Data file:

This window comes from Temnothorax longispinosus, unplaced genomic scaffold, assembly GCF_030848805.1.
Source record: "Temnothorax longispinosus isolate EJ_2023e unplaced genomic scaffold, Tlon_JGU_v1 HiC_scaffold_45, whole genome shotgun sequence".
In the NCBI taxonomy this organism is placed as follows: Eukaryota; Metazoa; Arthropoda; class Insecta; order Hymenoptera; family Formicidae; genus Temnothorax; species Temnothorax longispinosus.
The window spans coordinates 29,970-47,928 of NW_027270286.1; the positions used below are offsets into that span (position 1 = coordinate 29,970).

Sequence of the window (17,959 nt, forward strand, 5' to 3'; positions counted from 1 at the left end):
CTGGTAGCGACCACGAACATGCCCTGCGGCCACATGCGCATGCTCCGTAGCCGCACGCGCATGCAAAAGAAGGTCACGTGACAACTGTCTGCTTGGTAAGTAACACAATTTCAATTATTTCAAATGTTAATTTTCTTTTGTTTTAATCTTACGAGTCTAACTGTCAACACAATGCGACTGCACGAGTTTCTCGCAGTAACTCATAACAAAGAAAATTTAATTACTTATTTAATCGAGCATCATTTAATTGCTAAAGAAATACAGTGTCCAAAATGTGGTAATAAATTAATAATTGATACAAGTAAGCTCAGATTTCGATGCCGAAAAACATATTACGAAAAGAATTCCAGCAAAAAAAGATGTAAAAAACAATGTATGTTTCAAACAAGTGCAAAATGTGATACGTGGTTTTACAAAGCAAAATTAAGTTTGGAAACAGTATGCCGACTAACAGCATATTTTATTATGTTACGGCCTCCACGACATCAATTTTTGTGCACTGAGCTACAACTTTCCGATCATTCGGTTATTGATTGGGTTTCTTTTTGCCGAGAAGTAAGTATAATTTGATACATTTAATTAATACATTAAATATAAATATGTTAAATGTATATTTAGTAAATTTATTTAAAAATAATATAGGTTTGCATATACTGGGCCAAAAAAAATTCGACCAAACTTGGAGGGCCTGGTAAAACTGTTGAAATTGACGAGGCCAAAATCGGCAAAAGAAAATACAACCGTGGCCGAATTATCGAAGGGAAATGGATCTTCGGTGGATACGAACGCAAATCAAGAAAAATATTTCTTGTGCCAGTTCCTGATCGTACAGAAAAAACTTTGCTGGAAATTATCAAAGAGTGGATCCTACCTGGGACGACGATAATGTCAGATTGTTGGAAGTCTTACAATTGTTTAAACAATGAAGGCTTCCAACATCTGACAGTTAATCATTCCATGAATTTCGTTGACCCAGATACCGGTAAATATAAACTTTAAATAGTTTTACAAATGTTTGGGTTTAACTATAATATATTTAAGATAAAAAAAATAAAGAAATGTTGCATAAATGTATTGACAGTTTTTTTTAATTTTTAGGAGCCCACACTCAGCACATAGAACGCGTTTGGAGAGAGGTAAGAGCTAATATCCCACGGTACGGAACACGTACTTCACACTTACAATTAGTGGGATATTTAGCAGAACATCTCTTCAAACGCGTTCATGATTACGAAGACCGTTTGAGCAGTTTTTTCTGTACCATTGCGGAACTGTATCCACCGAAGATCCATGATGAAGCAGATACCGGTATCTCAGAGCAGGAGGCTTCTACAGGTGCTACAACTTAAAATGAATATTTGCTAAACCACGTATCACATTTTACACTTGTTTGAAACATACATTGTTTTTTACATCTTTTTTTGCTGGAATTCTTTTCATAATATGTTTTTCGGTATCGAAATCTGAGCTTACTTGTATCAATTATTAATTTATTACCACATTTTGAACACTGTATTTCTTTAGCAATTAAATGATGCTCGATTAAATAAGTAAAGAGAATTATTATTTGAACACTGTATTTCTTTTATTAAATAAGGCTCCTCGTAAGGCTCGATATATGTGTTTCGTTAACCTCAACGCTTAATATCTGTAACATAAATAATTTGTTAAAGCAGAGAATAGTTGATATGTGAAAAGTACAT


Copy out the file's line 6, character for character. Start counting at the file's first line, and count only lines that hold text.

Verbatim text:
CTGGTAGCGACCACGAACATGCCCTGCGGCCACATGCGCATGCTCCGTAGCCGCACGCGCATGCAAAAGAAGGTCACGTGACAACTGTCTGCTTGGTAAGTAACACAATTTCAATTATTTCAAATGTTAATTTTCTTTTGTTTTAATCTTACGAGTCTAACTGTCAACACAATGCGACTGCACGAGTTTCTCGCAGTAACTCATAACAAAGAAAATTTAATTACTTATTTAATCGAGCATCATTTAATTGCTAAAGAAATACAGTGTCCAAAATGTGGTAATAAATTAATAATTGATACAAGTAAGCTCAGATTTCGATGCCGAAAAACATATTACGAAAAGAATTCCAGCAAAAAAAGATGTAAAAAACAATGTATGTTTCAAACAAGTGCAAAATGTGATACGTGGTTTTACAAAGCAAAATTAAGTTTGGAAACAGTATGCCGACTAACAGCATATTTTATTATGTTACGGCCTCCACGACATCAATTTTTGTGCACTGAGCTACAACTTTCCGATCATTCGGTTATTGATTGGGTTTCTTTTTGCCGAGAAGTAAGTATAATTTGATACATTTAATTAATACATTAAATATAAATATGTTAAATGTATATTTAGTAAATTTATTTAAAAATAATATAGGTTTGCATATACTGGGCCAAAAAAAATTCGACCAAACTTGGAGGGCCTGGTAAAACTGTTGAAATTGACGAGGCCAAAATCGGCAAAAGAAAATACAACCGTGGCCGAATTATCGAAGGGAAATGGATCTTCGGTGGATACGAACGCAAATCAAGAAAAATATTTCTTGTGCCAGTTCCTGATCGTACAGAAAAAACTTTGCTGGAAATTATCAAAGAGTGGATCCTACCTGGGACGACGATAATGTCAGATTGTTGGAAGTCTTACAATTGTTTAAACAATGAAGGCTTCCAACATCTGACAGTTAATCATTCCATGAATTTCGTTGACCCAGATACCGGTAAATATAAACTTTAAATAGTTTTACAAATGTTTGGGTTTAACTATAATATATTTAAGATAAAAAAAATAAAGAAATGTTGCATAAATGTATTGACAGTTTTTTTTAATTTTTAGGAGCCCACACTCAGCACATAGAACGCGTTTGGAGAGAGGTAAGAGCTAATATCCCACGGTACGGAACACGTACTTCACACTTACAATTAGTGGGATATTTAGCAGAACATCTCTTCAAACGCGTTCATGATTACGAAGACCGTTTGAGCAGTTTTTTCTGTACCATTGCGGAACTGTATCCACCGAAGATCCATGATGAAGCAGATACCGGTATCTCAGAGCAGGAGGCTTCTACAGGTGCTACAACTTAAAATGAATATTTGCTAAACCACGTATCACATTTTACACTTGTTTGAAACATACATTGTTTTTTACATCTTTTTTTGCTGGAATTCTTTTCATAATATGTTTTTCGGTATCGAAATCTGAGCTTACTTGTATCAATTATTAATTTATTACCACATTTTGAACACTGTATTTCTTTAGCAATTAAATGATGCTCGATTAAATAAGTAAAGAGAATTATTATTTGAACACTGTATTTCTTTTATTAAATAAGGCTCCTCGTAAGGCTCGATATATGTGTTTCGTTAACCTCAACGCTTAATATCTGTAACATAAATAATTTGTTAAAGCAGAGAATAGTTGATATGTGAAAAGTACAT